Rich Stoehr's Reviews > Blindness

Blindness by José Saramago
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May 10, 10

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"Blindness was spreading, not like a sudden tide flooding everything and carrying all before it, but like an insidious infiltration of a thousand and one turbulent rivulets which, having slowly drenched the earth, suddenly submerge it completely." - from "Blindness" by José Saramago

Look around you for a moment, take in your surroundings. Now imagine that you cannot see these words you're reading, or the page in front of you, or the people near you. Imagine, instead, that your vision has been blasted away by a field of white, as if your eyes had been immersed in a milky sea. Imagine further that the people around you, everyone else, is experiencing the same thing; their sight stripped away and replaced with only white. What would you do? How would your perceptions change? What would happen to the world around you if this came to pass?

This is the world of "Blindness," José Saramago's Nobel Prize-winning novel. It begins with one man, sitting in his car, stopped at a stoplight, waiting for the light to change. Suddenly, inexplicably, he goes blind. One moment he can see, the next, he sees only white. Over the course of the next day, everyone he comes in contact with -- his wife, his eye doctor, the other patients in the waiting room, the man who helped him home (and later stole his car) -- all go blind. Then the people they contact go blind, and so it spreads, and spreads, and spreads. Despite attempts by the government to contain the blind, the blindness spreads like wildfire throughout the nameless country.

In some ways, "Blindness" reminded me of the first part of Stephen King's "The Stand." In King's book, it is a deadly 'superflu' which spreads rapidly across the world, and we see some of the same traits in King's characters that we do in "Blindness," the same base pettiness in some and the same selflessness in others. However, where King chose to tell a grand tale of Armageddon and good versus evil, Saramago took a very different route, telling a very personal, intimate story of only a few of those afflicted with the "white blindness." And of course there is a dramatic difference in writing style between King and Saramago. Suffice it to say that the similarity of situation is where the similarities between "Blindness" and "The Stand" pretty much end... but it is worth noting that people who liked "The Stand" for its premise may well enjoy "Blindness."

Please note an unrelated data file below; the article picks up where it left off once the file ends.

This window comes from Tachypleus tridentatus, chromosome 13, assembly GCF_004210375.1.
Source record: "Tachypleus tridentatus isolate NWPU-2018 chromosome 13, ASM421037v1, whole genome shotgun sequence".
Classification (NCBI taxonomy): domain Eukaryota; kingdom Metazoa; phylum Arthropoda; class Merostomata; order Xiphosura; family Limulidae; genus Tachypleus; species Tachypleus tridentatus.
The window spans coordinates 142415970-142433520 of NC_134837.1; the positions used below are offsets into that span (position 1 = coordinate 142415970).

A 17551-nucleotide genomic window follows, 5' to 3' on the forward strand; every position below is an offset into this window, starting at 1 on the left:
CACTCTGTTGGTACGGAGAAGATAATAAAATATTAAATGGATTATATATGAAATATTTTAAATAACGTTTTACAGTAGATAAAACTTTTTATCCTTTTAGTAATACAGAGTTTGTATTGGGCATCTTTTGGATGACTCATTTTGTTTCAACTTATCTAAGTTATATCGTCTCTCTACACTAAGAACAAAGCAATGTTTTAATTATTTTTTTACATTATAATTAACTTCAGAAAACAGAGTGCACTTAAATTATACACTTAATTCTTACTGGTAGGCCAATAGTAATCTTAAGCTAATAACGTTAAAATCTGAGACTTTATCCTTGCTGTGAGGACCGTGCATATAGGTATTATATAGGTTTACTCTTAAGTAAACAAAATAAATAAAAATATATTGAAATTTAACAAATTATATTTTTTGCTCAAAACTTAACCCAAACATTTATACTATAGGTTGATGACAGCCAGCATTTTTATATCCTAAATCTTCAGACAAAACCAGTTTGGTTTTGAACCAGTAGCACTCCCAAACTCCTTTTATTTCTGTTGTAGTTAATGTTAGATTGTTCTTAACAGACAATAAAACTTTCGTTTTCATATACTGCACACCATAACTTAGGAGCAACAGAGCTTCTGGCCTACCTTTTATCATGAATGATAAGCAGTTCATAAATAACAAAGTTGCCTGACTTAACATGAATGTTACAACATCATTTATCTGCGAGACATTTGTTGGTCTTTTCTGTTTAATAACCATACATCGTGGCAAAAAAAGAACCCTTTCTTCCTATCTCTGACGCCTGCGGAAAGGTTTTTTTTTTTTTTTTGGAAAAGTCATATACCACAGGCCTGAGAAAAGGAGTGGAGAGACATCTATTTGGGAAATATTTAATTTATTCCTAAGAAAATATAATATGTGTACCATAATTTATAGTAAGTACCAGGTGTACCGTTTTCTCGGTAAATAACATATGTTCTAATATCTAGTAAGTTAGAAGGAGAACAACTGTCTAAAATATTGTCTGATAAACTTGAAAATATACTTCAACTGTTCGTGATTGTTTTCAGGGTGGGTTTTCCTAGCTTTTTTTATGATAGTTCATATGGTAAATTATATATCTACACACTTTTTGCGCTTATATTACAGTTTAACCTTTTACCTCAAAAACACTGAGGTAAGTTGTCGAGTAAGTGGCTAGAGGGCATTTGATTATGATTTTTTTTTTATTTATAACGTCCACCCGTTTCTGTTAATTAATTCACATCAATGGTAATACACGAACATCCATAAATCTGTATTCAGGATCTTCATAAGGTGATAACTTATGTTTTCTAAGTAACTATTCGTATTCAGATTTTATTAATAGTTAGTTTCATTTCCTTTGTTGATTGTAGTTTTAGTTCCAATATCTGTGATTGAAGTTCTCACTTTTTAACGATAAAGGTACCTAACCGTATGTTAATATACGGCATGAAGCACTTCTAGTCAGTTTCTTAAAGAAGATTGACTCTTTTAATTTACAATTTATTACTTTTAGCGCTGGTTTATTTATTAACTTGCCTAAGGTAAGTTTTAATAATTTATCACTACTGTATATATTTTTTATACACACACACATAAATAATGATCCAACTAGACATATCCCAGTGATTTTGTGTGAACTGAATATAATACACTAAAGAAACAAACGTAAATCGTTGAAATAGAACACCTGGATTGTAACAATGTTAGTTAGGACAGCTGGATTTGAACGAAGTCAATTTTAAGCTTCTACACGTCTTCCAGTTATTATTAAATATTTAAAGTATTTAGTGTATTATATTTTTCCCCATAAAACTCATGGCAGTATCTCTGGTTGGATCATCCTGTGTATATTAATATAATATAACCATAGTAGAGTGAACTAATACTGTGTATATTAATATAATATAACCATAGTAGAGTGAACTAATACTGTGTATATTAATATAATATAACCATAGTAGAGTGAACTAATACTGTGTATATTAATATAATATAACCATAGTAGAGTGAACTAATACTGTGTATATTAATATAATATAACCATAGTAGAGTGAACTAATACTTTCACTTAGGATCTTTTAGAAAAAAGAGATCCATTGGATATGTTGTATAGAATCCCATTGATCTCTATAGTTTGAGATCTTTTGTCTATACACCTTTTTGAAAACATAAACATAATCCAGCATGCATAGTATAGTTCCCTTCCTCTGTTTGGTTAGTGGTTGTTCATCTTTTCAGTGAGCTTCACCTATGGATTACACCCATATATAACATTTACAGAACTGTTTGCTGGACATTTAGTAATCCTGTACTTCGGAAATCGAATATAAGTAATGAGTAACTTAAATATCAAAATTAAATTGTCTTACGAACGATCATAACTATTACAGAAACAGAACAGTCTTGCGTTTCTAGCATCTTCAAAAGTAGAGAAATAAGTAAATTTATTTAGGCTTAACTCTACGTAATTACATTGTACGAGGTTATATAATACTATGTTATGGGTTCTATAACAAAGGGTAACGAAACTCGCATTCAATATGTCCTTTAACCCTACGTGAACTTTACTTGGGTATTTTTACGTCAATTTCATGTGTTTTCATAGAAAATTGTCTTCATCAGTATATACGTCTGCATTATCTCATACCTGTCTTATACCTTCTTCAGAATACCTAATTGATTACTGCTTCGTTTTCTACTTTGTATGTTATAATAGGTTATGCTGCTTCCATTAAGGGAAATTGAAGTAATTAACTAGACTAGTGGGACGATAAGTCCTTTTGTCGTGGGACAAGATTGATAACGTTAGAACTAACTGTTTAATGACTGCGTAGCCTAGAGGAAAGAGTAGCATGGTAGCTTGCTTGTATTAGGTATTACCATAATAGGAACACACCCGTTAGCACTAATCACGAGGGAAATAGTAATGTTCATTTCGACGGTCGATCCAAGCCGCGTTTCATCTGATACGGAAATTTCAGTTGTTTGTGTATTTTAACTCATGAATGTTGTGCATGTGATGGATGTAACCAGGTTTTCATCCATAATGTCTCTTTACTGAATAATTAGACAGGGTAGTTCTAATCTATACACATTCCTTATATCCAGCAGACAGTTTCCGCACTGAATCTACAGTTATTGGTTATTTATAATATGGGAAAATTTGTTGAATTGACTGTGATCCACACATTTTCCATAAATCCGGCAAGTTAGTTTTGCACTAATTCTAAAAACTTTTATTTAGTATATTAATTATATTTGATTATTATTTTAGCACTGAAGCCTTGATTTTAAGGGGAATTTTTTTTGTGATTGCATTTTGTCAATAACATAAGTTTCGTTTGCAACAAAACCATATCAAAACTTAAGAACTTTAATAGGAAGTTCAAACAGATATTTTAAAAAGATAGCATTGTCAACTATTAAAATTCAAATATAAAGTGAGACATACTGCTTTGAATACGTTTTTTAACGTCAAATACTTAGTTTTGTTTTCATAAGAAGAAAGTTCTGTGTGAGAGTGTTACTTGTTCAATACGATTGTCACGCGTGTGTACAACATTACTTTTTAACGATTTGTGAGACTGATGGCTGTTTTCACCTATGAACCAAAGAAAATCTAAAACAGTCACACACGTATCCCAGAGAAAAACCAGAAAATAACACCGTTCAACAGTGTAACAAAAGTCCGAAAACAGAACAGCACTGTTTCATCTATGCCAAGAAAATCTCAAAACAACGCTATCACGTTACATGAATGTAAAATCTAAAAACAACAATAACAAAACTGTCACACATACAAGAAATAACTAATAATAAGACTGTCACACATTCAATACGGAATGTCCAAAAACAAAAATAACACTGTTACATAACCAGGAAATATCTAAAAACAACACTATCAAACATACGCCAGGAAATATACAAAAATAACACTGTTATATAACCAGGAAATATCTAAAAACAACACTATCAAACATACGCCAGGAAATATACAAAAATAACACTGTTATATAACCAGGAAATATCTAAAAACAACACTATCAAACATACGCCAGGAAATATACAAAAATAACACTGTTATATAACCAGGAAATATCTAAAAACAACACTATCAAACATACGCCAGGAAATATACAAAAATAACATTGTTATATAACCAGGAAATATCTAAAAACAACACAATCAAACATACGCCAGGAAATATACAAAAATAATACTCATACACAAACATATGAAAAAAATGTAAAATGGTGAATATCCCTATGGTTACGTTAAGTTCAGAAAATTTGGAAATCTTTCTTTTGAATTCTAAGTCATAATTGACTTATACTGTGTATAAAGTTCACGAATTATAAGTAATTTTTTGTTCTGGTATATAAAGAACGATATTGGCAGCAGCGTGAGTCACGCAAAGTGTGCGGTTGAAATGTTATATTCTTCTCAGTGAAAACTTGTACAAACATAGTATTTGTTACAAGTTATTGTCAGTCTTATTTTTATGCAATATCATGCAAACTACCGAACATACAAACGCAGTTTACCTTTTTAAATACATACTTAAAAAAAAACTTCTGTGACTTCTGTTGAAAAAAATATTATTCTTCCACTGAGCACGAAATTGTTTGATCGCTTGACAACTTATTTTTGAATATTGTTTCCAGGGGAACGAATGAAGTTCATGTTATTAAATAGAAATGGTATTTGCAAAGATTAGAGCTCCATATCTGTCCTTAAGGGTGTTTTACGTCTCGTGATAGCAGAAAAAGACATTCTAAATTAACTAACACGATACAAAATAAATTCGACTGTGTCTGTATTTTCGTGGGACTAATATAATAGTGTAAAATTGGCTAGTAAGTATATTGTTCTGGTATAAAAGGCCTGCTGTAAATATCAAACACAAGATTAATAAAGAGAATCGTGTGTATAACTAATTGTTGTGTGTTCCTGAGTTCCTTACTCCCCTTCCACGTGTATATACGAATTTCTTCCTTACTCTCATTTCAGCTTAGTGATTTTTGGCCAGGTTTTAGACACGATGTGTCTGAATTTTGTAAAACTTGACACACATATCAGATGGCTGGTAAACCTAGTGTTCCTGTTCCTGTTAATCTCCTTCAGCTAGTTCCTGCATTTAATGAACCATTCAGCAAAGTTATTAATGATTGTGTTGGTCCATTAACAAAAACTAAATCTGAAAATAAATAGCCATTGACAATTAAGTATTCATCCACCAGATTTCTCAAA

Pretty much anything by José Saramago is a challenging read, and "Blindness" is no exception. His writing style is distinctive for its long, meandering sentences and its eschewing of standard grammatical conventions for dialogue and paragraph divisions. As in the other two Saramago books I have read, page-long passages of dialogue appear without line breaks or quotation marks. In any other writer's hands, it would quickly become a muddle, but Saramago makes it work for him, and for the story. In fact, the writing is of such overall quality that it really heightens the enjoyment of the book, rather than detracting from it. Saramago creates passages of incomparable beauty and clever wit and inexpressable degradation in "Blindness," such that merit repeated readings, not because they aren't understood the first time, but just to fully appreciate them for what they are.

The characters in "Blindness" are unique and unforgettable. They, like the country and city they live in, go through the entire book without proper names. They are "the girl with dark glasses" and "the doctor" and "the woman on the first floor" and "the first blind man" (meaning the first man to go blind, at the beginning of the book). Somehow, the characters not having names brings them that much closer. We cannot separate then from us, because we don't have names to do it with. "Blindness" is a very personal portrait of these characters, dealing with every aspect of their lives and how they adapt to being stricken with the white blindness. From getting food to recognizing a loved one to their sex lives to what they now have to do in the bathroom, we come to know these people very well by the time "Blindness" is over. In a perfectly-maintained circle, we come to understand the larger story only through the perceptions of these few characters, and we come to understand the people in how they react to the events of the story. The events are extraordinary, but the characters experiencing them are very, very real.

When I finished "Blindness," I closed the book, put it down slowly, looked up at what was around me at that moment. It was a beautiful day. Everything looked new and perfect, like it had been there since the beginning of time and would be there until the end. The book reminded me of just how much we all come to rely on the frail apparatus by which we experience the world, these senses we have, especially sight and how important it is -- not just so we can see where we're going but so we can see the people around us, see our lover's face when we wake up and when we go to sleep, see our childrens' eyes looking at us, see a beautiful blue sky arching over clear sparkling waters. "Blindness" reminds us to look, and more than that, to see clearly all those things around us that we hold dear. For that alone, and for so much else beyond that, "Blindness" is a book to be treasured, and José Saramago is a writer to be admired.

"We were already blind the moment we turned blind, fear struck us blind, fear will keep us blind."
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